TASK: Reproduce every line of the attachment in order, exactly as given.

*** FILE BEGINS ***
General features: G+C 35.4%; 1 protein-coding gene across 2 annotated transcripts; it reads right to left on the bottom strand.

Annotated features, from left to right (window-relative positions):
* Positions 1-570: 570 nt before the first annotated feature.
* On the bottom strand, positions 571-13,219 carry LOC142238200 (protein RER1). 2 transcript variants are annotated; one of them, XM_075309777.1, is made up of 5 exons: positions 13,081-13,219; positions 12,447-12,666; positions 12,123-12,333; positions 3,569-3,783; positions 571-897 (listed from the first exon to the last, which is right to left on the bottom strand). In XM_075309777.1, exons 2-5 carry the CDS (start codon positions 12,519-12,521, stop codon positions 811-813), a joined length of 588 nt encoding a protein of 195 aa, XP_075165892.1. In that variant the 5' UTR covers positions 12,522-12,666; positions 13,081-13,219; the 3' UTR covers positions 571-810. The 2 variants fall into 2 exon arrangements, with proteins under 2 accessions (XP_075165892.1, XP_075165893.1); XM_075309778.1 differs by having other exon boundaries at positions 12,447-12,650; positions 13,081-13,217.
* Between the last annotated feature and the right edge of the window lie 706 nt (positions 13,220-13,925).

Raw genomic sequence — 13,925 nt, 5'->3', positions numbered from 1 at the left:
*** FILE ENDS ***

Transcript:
General features: G+C 35.4%; 1 protein-coding gene across 2 annotated transcripts; it reads right to left on the bottom strand.

Annotated features, from left to right (window-relative positions):
* Positions 1-570: 570 nt before the first annotated feature.
* On the bottom strand, positions 571-13,219 carry LOC142238200 (protein RER1). 2 transcript variants are annotated; one of them, XM_075309777.1, is made up of 5 exons: positions 13,081-13,219; positions 12,447-12,666; positions 12,123-12,333; positions 3,569-3,783; positions 571-897 (listed from the first exon to the last, which is right to left on the bottom strand). In XM_075309777.1, exons 2-5 carry the CDS (start codon positions 12,519-12,521, stop codon positions 811-813), a joined length of 588 nt encoding a protein of 195 aa, XP_075165892.1. In that variant the 5' UTR covers positions 12,522-12,666; positions 13,081-13,219; the 3' UTR covers positions 571-810. The 2 variants fall into 2 exon arrangements, with proteins under 2 accessions (XP_075165892.1, XP_075165893.1); XM_075309778.1 differs by having other exon boundaries at positions 12,447-12,650; positions 13,081-13,217.
* Between the last annotated feature and the right edge of the window lie 706 nt (positions 13,220-13,925).

Raw genomic sequence — 13,925 nt, 5'->3', positions numbered from 1 at the left: